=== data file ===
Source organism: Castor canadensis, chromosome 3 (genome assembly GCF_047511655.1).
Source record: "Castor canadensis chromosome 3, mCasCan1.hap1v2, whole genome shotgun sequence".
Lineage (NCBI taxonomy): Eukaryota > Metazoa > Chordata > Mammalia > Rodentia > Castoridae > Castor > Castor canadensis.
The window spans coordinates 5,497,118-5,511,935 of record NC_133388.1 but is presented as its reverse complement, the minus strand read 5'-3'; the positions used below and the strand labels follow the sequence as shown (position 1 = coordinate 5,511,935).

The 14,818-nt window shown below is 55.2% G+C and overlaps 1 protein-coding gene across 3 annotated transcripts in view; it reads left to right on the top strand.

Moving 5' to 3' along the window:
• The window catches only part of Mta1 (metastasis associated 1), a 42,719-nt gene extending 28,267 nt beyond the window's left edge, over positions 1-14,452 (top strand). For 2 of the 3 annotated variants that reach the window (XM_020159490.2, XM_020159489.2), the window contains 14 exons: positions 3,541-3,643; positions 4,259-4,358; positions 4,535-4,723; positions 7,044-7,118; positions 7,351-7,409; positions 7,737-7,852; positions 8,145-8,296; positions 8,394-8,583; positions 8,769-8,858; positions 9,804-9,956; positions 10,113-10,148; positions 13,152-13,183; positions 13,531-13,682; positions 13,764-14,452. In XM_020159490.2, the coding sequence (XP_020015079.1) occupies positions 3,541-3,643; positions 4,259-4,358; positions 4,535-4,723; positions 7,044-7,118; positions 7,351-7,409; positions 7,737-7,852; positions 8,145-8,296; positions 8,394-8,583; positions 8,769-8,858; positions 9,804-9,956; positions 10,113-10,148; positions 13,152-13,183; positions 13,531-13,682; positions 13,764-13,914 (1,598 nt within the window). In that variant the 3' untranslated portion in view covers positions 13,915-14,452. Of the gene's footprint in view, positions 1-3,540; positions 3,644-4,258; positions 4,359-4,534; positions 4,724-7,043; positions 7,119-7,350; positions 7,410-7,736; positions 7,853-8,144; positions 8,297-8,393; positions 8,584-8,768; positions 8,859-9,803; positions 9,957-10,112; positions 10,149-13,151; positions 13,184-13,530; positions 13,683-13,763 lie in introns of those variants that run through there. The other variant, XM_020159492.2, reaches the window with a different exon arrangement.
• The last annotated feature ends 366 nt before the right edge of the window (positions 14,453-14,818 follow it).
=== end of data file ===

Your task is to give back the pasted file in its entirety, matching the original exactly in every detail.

Source organism: Castor canadensis, chromosome 3 (genome assembly GCF_047511655.1).
Source record: "Castor canadensis chromosome 3, mCasCan1.hap1v2, whole genome shotgun sequence".
Lineage (NCBI taxonomy): Eukaryota > Metazoa > Chordata > Mammalia > Rodentia > Castoridae > Castor > Castor canadensis.
The window spans coordinates 5,497,118-5,511,935 of record NC_133388.1 but is presented as its reverse complement, the minus strand read 5'-3'; the positions used below and the strand labels follow the sequence as shown (position 1 = coordinate 5,511,935).

The 14,818-nt window shown below is 55.2% G+C and overlaps 1 protein-coding gene across 3 annotated transcripts in view; it reads left to right on the top strand.

Moving 5' to 3' along the window:
• The window catches only part of Mta1 (metastasis associated 1), a 42,719-nt gene extending 28,267 nt beyond the window's left edge, over positions 1-14,452 (top strand). For 2 of the 3 annotated variants that reach the window (XM_020159490.2, XM_020159489.2), the window contains 14 exons: positions 3,541-3,643; positions 4,259-4,358; positions 4,535-4,723; positions 7,044-7,118; positions 7,351-7,409; positions 7,737-7,852; positions 8,145-8,296; positions 8,394-8,583; positions 8,769-8,858; positions 9,804-9,956; positions 10,113-10,148; positions 13,152-13,183; positions 13,531-13,682; positions 13,764-14,452. In XM_020159490.2, the coding sequence (XP_020015079.1) occupies positions 3,541-3,643; positions 4,259-4,358; positions 4,535-4,723; positions 7,044-7,118; positions 7,351-7,409; positions 7,737-7,852; positions 8,145-8,296; positions 8,394-8,583; positions 8,769-8,858; positions 9,804-9,956; positions 10,113-10,148; positions 13,152-13,183; positions 13,531-13,682; positions 13,764-13,914 (1,598 nt within the window). In that variant the 3' untranslated portion in view covers positions 13,915-14,452. Of the gene's footprint in view, positions 1-3,540; positions 3,644-4,258; positions 4,359-4,534; positions 4,724-7,043; positions 7,119-7,350; positions 7,410-7,736; positions 7,853-8,144; positions 8,297-8,393; positions 8,584-8,768; positions 8,859-9,803; positions 9,957-10,112; positions 10,149-13,151; positions 13,184-13,530; positions 13,683-13,763 lie in introns of those variants that run through there. The other variant, XM_020159492.2, reaches the window with a different exon arrangement.
• The last annotated feature ends 366 nt before the right edge of the window (positions 14,453-14,818 follow it).